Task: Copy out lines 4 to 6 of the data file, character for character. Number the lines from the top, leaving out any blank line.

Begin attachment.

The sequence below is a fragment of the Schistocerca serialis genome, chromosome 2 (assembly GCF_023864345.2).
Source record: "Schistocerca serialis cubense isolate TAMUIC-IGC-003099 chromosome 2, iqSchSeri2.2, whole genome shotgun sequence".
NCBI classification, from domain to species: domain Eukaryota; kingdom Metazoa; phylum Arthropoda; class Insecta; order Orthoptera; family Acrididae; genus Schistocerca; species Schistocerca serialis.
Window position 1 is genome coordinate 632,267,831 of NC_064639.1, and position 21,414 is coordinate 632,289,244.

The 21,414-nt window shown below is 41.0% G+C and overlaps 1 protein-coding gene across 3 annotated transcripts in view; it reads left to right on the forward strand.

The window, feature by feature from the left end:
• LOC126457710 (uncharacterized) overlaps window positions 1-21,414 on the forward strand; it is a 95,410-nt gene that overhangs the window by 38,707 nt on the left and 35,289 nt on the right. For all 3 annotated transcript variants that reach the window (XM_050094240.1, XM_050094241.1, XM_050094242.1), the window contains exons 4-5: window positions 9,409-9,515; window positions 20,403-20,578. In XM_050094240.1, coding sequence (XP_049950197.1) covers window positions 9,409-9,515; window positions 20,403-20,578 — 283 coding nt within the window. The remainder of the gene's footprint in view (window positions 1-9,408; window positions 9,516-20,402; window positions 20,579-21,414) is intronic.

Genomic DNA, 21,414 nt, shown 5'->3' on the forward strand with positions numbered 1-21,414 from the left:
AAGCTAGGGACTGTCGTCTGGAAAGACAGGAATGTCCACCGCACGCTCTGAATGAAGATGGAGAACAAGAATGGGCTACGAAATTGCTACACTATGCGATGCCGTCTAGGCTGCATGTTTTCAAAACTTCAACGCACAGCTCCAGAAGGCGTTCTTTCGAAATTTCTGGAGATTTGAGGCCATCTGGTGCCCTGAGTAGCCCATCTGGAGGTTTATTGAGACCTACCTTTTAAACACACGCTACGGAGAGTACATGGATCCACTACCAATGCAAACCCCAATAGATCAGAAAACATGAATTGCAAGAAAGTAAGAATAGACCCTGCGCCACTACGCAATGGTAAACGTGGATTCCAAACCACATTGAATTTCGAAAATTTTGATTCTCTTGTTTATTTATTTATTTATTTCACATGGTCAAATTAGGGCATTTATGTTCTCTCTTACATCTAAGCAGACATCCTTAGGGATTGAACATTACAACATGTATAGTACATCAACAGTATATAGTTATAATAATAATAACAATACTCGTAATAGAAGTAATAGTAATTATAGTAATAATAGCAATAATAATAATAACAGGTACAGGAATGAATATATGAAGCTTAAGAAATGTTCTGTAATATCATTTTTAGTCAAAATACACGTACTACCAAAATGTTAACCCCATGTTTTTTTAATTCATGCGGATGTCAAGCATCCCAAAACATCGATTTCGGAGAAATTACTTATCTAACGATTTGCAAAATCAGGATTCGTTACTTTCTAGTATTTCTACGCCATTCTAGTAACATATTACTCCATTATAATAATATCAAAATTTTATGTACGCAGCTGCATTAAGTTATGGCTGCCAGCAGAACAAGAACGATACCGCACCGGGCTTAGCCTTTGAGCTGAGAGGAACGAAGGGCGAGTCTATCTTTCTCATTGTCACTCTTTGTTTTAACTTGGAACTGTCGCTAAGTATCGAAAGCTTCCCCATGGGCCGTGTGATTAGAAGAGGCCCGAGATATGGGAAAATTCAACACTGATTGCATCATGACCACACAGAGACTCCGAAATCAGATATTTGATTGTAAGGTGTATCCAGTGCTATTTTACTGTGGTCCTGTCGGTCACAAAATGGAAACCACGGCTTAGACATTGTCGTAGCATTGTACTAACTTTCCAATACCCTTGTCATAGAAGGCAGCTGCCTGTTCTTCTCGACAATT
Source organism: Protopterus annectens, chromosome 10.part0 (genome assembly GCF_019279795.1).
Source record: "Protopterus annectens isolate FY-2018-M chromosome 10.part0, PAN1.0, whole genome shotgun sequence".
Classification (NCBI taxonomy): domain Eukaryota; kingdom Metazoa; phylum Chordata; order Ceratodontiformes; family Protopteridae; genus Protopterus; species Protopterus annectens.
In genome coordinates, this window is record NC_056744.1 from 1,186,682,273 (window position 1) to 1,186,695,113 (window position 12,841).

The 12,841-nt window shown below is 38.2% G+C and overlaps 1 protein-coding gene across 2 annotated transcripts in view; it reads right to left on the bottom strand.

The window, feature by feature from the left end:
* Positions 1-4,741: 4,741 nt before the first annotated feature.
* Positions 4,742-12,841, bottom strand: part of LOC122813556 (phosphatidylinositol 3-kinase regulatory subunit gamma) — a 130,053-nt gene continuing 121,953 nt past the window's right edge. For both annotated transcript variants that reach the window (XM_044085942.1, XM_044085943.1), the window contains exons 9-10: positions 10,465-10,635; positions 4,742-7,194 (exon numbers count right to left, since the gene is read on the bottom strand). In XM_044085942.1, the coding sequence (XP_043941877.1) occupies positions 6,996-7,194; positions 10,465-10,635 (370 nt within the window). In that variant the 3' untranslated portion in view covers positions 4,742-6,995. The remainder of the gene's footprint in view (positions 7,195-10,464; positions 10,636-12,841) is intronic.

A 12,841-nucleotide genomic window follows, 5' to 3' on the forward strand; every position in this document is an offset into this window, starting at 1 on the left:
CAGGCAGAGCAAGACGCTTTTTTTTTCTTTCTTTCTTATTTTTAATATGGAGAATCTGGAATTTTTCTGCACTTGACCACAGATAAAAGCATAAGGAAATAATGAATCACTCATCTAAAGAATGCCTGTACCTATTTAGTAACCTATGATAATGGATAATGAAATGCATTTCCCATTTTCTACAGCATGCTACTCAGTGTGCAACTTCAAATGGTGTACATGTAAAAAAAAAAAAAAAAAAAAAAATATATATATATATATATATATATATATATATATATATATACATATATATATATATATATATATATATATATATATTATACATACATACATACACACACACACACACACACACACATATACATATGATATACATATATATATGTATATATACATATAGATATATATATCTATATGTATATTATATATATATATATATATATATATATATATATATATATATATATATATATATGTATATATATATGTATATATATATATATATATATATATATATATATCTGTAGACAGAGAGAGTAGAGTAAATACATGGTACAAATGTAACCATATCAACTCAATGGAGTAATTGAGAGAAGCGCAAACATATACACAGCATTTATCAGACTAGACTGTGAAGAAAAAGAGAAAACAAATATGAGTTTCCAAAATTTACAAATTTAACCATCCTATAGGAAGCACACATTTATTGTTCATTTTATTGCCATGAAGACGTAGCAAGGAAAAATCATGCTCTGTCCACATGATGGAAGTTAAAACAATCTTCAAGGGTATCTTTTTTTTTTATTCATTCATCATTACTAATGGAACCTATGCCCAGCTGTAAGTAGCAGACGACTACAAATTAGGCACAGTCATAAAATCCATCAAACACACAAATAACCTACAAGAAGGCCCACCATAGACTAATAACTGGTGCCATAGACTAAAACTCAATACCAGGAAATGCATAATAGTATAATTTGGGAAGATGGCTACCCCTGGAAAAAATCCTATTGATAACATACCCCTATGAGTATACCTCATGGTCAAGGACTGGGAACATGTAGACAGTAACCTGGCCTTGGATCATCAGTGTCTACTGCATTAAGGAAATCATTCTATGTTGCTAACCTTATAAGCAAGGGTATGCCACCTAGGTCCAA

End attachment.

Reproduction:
Window position 1 is genome coordinate 632,267,831 of NC_064639.1, and position 21,414 is coordinate 632,289,244.

The 21,414-nt window shown below is 41.0% G+C and overlaps 1 protein-coding gene across 3 annotated transcripts in view; it reads left to right on the forward strand.

The window, feature by feature from the left end: